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Home / Articles / Opinion / 5 Spot /  Diamond Lil's: Looking Past Construction
5 Spot

Diamond Lil's: Looking Past Construction

Pete Funaro talks restaurant's past & future

By Rachel Piper
Photo by Rachel Piper // Diamond Lil's owner Pete Funaro
Posted // September 26,2012 -

Pete Funaro started as a busboy at Diamond Lil’s (1528 W. North Temple, Salt Lake City, 801-533-0547) two years after it opened, in 1971, when it was a small cafe that sat 30 people. He became the manager at age 21 and through the years helped expand the restaurant to its current size of almost 20,000 square feet, building the roof and many of the interior walls himself. Funaro bought the restaurant in 2006 after it had been closed for several years and turned it back into a booming business, serving 230 tons of pure steer meat a year. The North Temple construction of the past four years put a damper on things, but Funaro is looking forward to the opening of the new TRAX line that will bring visitors landing at the Salt Lake City Airport to a stop right in front of Diamond Lil’s. Funaro took City Weekly on a tour of Diamond Lil’s and talked about its history and its future, sharing stories along the way about the many authentic Old West items on the restaurant’s walls.

How did you get started at Diamond Lil’s?

I came here in early 1971. I came down here from Spokane, Wash. I’d been in restaurants since I was 11. My uncle owned Diamond Lil’s at the time. I said, “You’ve got three guys out here, and I could take all of their places,” because they weren’t moving very efficiently. So one night, they didn’t show up, and he called me and said, “Hey, remember you said you could take these guys’ place? Well, prove it.” So I came down and I started working. In 1973, I became the manager. And I managed it for quite a number of years.

What are your thoughts on the North Temple construction project?

One of the things that happened over the years was this west side of North Temple had kind of fallen into disrepair, because it had been kind of neglected. A lot of the thrust went downtown into the city development and redevelopment, and consequently this side has been left alone. But with this new TRAX thing coming through, it’s a great opportunity for development. And Stacy & Witbeck Construction, they’re really efficient, and they’re operating ahead of schedule, and they’ve kept us all informed. I think it’s a great thing. It’s going to bring new development. This is going to be the grand boulevard leading into Salt Lake City.

How has the construction affected Diamond Lil’s?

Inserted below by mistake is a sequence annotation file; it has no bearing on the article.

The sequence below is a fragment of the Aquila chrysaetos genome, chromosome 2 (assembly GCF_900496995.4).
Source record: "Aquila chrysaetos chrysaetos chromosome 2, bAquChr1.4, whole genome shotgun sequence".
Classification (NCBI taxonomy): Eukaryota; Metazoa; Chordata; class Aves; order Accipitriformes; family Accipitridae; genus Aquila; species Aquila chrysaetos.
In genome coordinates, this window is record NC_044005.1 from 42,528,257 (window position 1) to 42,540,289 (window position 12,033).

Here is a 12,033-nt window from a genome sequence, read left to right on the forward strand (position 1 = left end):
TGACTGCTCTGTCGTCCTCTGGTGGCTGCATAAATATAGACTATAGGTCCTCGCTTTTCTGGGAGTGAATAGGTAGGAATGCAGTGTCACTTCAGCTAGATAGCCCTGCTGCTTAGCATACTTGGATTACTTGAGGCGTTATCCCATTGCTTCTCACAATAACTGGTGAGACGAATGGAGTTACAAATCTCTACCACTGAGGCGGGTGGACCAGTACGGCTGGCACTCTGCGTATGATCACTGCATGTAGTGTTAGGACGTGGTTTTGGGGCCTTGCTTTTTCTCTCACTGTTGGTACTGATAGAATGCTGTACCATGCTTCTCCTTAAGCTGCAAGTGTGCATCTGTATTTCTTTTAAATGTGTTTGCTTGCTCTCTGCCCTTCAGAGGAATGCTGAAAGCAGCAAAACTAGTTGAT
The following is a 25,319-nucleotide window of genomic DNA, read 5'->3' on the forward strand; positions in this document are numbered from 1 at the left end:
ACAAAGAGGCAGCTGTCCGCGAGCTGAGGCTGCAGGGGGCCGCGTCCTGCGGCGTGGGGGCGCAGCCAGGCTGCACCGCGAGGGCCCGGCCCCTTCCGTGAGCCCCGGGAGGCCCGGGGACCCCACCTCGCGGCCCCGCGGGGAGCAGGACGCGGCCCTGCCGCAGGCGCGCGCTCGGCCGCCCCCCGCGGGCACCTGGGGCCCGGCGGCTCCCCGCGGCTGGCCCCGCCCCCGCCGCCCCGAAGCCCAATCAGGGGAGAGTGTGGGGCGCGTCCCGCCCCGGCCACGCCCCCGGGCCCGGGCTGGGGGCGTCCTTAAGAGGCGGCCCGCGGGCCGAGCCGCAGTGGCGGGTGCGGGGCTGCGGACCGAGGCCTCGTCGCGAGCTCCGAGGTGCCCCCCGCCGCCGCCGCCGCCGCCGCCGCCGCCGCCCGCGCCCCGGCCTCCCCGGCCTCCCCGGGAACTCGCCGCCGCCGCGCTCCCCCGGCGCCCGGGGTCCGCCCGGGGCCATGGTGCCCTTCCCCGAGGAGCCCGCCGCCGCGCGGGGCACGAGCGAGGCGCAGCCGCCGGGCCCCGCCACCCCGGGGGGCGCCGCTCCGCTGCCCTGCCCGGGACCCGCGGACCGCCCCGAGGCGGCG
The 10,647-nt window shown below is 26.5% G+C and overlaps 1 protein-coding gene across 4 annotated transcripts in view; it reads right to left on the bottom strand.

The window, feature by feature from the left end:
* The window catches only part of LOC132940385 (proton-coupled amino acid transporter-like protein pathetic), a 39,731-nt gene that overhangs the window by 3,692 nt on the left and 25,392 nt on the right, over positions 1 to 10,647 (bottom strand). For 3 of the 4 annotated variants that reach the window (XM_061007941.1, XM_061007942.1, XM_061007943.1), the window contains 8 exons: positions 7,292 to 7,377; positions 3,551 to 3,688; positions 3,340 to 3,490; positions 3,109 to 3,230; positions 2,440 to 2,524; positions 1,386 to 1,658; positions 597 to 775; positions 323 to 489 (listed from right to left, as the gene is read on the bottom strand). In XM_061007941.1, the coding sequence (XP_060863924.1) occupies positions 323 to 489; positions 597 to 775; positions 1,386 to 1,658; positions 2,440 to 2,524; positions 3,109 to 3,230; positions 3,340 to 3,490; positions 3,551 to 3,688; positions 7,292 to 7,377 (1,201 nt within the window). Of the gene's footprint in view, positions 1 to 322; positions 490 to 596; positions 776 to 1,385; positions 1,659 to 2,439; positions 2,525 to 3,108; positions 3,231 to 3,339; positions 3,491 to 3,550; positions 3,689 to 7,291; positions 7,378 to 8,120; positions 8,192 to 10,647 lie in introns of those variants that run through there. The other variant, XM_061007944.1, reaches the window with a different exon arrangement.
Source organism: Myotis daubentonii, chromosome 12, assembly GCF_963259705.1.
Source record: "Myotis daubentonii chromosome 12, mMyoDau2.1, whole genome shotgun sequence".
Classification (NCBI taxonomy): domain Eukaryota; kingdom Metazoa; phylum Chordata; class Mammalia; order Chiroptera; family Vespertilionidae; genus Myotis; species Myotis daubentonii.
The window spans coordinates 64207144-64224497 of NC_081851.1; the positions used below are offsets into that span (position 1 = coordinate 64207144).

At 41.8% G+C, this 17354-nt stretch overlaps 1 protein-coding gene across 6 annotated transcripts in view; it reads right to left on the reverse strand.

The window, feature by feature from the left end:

Lucky for us, Diamond Lil’s has a great reputation. We still do a lot of company parties. We have a murder mystery once a month. We’re trying to set it up so every weekend we’ll have entertainment. There’s no question that when there’s construction barricades and major construction going on, it impacts every business on North Temple. I think our business is down probably about 30 percent in the four years they’ve been working on it. This is the longest-running Salt Lake City road project.

But with the TRAX stopping right here, it’s going to do nothing but give us more exposure. And more opportunity to serve the people, which is what I really like to do.

Do you plan to change anything for the new TRAX line?

When the TRAX opens, we’re thinking about moving the entrance [to face North Temple]. The back entrance was the original entrance. So we might move that, and have a little stagecoach stop at the front.
I’m still trying to get the TRAX people to put up a boardwalk in front of [the stop] and make it a Western theme with this. I don’t know how that will go, I’m still trying. I tried to get Cornell Street named Diamond Lil Street. It was originally called the Cornell Street Stop. Nobody knows that’s called Cornell Street, but everyone knows where Diamond Lil’s is. I mention it to everybody—I’ve told the governor, [Salt Lake City] Mayor [Ralph] Becker …

You did a big renovation in 2006 when you purchased Diamond Lil’s. What did that entail?

It had been closed for about 3 1/2 years. We had to bring the entire building up to current code. Basically, the rooms themselves were still intact. We built this place a room at a time. When we started, it was only 1,000 square feet. Now it’s a 10,000-square-feet footprint, and close to 20,000 on three floors. It’s a great old building. It really looks like the West. It’s half history and half restaurant. We have some real antique art and some prints that are really interesting. I’ve had people come in occasionally and want to buy. People come in all the time and have things that they want to offer us—old antiques or things that they had on the farm.

What other changes have you made?

We’ve also recently opened Diamond Lil’s mobile. It’s kind of like an old log cabin, mobile kitchen, and we take that around and serve people. We do a lot of catering with that. We sell smoked brisket, pulled pork, meatball sandwiches and Italian sausages—which we also make here.

 
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